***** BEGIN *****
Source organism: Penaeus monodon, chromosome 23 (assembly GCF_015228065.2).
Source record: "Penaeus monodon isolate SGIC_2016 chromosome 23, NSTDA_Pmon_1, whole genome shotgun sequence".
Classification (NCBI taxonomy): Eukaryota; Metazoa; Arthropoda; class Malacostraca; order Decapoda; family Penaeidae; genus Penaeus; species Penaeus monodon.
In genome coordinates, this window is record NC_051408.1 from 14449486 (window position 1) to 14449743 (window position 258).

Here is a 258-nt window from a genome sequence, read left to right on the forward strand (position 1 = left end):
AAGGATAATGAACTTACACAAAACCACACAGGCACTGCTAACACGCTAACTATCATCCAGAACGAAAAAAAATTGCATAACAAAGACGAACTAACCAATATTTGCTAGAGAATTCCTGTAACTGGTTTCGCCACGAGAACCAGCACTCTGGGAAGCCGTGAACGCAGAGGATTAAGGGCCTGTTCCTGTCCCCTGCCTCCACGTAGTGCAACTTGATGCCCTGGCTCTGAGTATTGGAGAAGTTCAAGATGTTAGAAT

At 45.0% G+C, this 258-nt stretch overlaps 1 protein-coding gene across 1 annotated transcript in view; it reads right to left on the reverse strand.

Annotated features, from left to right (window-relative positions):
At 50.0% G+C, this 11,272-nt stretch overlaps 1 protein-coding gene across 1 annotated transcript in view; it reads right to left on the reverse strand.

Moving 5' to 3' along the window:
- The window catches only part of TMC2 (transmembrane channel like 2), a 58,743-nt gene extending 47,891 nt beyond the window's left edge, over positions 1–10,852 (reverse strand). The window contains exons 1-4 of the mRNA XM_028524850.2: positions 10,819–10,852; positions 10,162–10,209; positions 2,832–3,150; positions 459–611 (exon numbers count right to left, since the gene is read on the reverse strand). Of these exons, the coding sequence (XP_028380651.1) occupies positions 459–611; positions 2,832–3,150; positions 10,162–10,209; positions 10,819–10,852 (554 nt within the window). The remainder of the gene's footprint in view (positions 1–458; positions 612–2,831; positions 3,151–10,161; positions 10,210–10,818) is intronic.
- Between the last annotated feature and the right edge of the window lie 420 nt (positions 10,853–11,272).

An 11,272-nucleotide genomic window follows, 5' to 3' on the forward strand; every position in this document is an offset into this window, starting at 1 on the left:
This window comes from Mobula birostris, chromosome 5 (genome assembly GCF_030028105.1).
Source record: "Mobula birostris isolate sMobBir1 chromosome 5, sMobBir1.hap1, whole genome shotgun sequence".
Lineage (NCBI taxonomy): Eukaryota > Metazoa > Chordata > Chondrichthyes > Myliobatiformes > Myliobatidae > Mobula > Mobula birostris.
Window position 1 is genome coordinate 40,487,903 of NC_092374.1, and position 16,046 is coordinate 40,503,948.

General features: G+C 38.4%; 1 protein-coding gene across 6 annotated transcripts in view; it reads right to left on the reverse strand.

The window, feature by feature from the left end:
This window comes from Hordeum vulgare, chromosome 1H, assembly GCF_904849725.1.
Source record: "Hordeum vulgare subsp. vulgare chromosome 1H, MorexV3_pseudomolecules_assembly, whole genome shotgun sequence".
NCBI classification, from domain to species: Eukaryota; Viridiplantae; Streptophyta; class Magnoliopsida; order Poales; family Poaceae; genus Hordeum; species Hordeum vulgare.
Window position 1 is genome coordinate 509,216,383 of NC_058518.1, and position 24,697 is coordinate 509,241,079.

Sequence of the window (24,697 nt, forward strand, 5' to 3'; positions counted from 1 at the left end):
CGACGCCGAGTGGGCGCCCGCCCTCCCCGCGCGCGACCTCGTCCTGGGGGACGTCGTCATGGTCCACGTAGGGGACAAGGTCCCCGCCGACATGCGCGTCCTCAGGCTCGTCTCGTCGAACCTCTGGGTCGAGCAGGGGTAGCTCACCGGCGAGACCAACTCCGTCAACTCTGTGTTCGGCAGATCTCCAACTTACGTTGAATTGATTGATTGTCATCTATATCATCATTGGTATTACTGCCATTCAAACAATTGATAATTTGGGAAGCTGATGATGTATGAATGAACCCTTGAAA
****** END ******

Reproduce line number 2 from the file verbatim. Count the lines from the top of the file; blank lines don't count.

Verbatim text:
Source record: "Penaeus monodon isolate SGIC_2016 chromosome 23, NSTDA_Pmon_1, whole genome shotgun sequence".